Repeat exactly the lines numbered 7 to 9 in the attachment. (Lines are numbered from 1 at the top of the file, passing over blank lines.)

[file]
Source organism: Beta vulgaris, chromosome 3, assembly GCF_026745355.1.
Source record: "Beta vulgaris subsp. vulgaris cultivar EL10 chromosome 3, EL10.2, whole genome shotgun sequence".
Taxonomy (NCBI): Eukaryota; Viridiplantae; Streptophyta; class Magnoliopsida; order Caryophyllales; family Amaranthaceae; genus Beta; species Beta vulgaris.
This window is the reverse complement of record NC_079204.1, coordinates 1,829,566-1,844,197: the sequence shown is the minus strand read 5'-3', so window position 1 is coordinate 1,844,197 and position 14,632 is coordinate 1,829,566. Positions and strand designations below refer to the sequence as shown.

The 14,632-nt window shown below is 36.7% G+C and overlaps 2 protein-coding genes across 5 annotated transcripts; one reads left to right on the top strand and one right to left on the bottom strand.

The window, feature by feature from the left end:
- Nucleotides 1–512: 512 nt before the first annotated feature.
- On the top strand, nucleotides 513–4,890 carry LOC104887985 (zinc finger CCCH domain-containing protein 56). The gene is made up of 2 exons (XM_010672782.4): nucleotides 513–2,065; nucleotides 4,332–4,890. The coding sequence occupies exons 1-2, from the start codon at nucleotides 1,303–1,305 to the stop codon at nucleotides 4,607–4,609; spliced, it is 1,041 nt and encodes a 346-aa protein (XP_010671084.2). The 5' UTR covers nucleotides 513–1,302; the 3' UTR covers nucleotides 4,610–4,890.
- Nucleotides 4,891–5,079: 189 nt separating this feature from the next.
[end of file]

- Nucleotides 1–512: 512 nt before the first annotated feature.
- On the top strand, nucleotides 513–4,890 carry LOC104887985 (zinc finger CCCH domain-containing protein 56). The gene is made up of 2 exons (XM_010672782.4): nucleotides 513–2,065; nucleotides 4,332–4,890. The coding sequence occupies exons 1-2, from the start codon at nucleotides 1,303–1,305 to the stop codon at nucleotides 4,607–4,609; spliced, it is 1,041 nt and encodes a 346-aa protein (XP_010671084.2). The 5' UTR covers nucleotides 513–1,302; the 3' UTR covers nucleotides 4,610–4,890.
- Nucleotides 4,891–5,079: 189 nt separating this feature from the next.